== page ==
Student Recognition

MARIETTA, OHIO (DECEMBER 16, 2015) –Kaitlyn Seevers is the new face of college freshmen. She is a high school senior who will graduate in the spring with not just her high school diploma, but FOUR associate degrees from Washington State Community College.

Seevers is part of a growing trend of high school students who are getting a jumpstart on their college career by enrolling in a state established program called College Credit Plus (CCP). Through CCP, students as young as 7th grade can begin exploring and earning free college credits, up to 30 per year. The program is offered at no cost to participating students and replaces the programs formerly known as Post-Secondary Enrollment Options (PSEO) and Dual Enrollment. Following some program modifications by the State, the programs were rebranded College Credit Plus.

The state of Ohio developed CCP to allow college-bound students the opportunity to explore their options and help shape their educational goals. Acceptance into the program is contingent on a student placing college-ready. Once they’ve established their aptitude, they are eligible to take a variety of courses, offered both at their high school and on a college campus.

Heather Saling, Assistant Director of Advising who works with the CCP program at Washington State Community College explained that high school students will typically enroll in general education courses through CCP. These courses fulfill high school graduation requirements as well as core requirements towards a two-year or four-year degree. “Students can potentially begin their college career as a true freshman but with the academic standing of a junior,” Saling explained.

A recent report by The Institute for College Access and Success said nearly 70% of college seniors who graduated from public and nonprofit colleges in 2014 had an average of nearly $29,000 in loan debt. Programs like Ohio’s CCP ultimately can keep students from drowning in debt by eliminating the expense of the first two years, thereby potentially cutting tuition costs in half.

WSCC just concluded its first semester of the new CCP program. In its inaugural term, nearly 200 area high school students were enrolled on the WSCC campus and more than 250 students participated in CCP by taking a college course at their high school. WSCC has branded the on-campus CCP as its Early College Academy where students receive guidance from CCP-dedicated advisors.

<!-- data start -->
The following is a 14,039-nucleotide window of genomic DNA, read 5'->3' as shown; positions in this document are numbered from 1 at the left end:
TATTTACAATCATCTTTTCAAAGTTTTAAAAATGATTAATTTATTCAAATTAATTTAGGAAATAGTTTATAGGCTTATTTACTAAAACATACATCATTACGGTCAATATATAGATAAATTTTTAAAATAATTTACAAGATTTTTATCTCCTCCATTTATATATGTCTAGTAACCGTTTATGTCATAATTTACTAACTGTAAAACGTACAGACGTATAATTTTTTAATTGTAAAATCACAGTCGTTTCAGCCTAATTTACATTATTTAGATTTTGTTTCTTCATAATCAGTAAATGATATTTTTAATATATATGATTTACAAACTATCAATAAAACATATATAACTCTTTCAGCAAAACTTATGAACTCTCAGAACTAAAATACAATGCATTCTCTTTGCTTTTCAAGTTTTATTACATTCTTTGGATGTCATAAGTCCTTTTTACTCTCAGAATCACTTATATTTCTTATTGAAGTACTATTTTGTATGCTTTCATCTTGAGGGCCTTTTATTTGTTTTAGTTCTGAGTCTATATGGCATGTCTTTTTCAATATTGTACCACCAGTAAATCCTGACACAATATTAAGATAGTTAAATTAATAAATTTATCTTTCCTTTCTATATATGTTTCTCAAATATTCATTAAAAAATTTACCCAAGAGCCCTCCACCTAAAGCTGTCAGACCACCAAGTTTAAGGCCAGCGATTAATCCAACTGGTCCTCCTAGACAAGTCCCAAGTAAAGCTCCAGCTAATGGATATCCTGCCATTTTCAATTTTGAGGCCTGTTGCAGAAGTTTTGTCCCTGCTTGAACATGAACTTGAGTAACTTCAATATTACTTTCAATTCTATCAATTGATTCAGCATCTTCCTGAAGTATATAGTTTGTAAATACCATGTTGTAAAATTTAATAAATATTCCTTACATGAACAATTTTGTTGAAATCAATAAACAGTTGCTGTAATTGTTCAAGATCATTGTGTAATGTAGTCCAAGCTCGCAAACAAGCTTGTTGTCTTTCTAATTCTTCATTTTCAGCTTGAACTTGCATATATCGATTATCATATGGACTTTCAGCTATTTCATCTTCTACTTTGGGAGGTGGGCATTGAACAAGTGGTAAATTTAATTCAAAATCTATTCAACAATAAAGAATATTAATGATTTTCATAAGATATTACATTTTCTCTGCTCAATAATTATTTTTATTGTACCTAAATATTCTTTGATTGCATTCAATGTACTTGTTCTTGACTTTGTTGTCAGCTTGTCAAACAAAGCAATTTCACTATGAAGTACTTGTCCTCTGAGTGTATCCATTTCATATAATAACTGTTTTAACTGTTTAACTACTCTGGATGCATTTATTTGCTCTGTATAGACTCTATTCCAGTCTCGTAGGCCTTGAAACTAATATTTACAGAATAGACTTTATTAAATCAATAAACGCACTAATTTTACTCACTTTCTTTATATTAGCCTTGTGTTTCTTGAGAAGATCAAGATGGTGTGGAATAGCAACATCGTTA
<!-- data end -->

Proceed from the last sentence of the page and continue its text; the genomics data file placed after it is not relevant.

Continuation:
“We work hard to help these students establish a record of success from the beginning. This experience can help shape the students’ educational goals and the path they are going to take to get there,” Saling said.

Besides reduced college expense, another important benefit of CCP is the value schools place on it. “Colleges are quick to accept CCP students because they’ve already established a foundation of academic success,” said Saling. Students just like Seevers are holding college acceptance at the beginning of their senior year unlike other students who may not get a response until spring.

“Kaitlyn is one of our superstars, but she’s definitely not alone,” Saling boasted. Last year WSCC had nearly 40 high school students who graduated with an associate degree within weeks of graduating from their respective high schools.

Seevers began taking classes at WSCC when she was a 14 year-old freshman at Warren High School. “My first year here I struggled a little bit because I was always the youngest person in the class,” she acknowledged. She describes herself as extremely organized, self-motivated and a planner, and said “I’ve been this way since I was really little girl.” Her inner drive led her down a path that none of her fellow high school freshman followed. “I remember being in a class where I was the youngest at 14 and the oldest person was 47.” She freely admitted she felt some intimidation at first, but knew she didn’t want to let fear force her to quit. “My first semester I took 7 hours; I was testing the waters to see if I could really do this,” she confessed.

Her initial success led to greater course loads and this spring, she will graduate with associate degrees in Biological Science, General Science, Physical Science and Liberal Arts.

Seevers attributes her success to two life lessons taught to her by her parents: 1. Your happiness should be your main priority. 2. You can do anything you put your mind to.

She has successfully applied those lessons to her academic career. Next fall she plans to begin her journey to medical school. Currently, she has received two college acceptance letters and is awaiting one more before she makes a definite decision about her future.

Seevers says she has nothing but high praise for the College Credit Plus program and WSCC’s Early College Academy. “This is a great place to get your feet wet and see if this is what you want to do for the rest of your life.”

More information about CCP is available at www.ohiohighered.org/ccp.

For 44 years, Washington State Community College has provided residents of the Mid-Ohio Valley the opportunity to realize dreams, to enhance skills, and to broaden understanding. Whether you are a recent high school graduate or an adult student looking to move your life in a new direction, Washington State has the classes to suit your needs. For more information about Washington State Community College, visit www.wscc.edu or call 740.374.8716.